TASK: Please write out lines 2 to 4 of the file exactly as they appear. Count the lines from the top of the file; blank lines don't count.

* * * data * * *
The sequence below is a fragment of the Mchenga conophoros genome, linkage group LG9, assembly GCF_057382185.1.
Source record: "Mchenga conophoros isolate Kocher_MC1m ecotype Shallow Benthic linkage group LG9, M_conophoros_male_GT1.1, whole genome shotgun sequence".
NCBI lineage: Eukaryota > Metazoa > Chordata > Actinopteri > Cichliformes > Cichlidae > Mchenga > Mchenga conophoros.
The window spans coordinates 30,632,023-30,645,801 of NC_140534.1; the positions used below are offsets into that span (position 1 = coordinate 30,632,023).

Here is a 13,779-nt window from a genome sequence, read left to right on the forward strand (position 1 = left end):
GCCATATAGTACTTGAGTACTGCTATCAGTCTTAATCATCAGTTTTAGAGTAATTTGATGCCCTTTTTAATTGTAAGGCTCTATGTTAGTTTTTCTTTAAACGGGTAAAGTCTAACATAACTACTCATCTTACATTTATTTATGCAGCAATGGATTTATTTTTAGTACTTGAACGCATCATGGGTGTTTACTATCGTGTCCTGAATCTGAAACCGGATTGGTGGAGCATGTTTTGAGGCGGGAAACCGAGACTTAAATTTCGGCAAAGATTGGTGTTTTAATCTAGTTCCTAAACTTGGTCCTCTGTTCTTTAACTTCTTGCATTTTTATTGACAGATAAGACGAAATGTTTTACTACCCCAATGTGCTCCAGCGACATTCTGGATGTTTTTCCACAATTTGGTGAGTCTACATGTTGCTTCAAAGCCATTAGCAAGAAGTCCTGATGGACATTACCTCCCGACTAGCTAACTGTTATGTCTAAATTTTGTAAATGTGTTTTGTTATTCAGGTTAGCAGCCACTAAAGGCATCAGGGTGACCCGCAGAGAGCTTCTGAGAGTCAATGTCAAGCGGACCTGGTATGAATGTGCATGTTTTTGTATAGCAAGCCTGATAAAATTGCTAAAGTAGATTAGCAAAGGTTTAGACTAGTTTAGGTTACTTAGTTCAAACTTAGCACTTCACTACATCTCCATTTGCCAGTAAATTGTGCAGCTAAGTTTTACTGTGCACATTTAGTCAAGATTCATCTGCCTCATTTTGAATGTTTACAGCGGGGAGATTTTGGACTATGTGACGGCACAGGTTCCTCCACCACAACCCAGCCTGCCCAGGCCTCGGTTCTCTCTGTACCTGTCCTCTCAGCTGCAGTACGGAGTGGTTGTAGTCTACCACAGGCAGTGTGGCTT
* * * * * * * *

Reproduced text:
Source record: "Mchenga conophoros isolate Kocher_MC1m ecotype Shallow Benthic linkage group LG9, M_conophoros_male_GT1.1, whole genome shotgun sequence".
NCBI lineage: Eukaryota > Metazoa > Chordata > Actinopteri > Cichliformes > Cichlidae > Mchenga > Mchenga conophoros.
The window spans coordinates 30,632,023-30,645,801 of NC_140534.1; the positions used below are offsets into that span (position 1 = coordinate 30,632,023).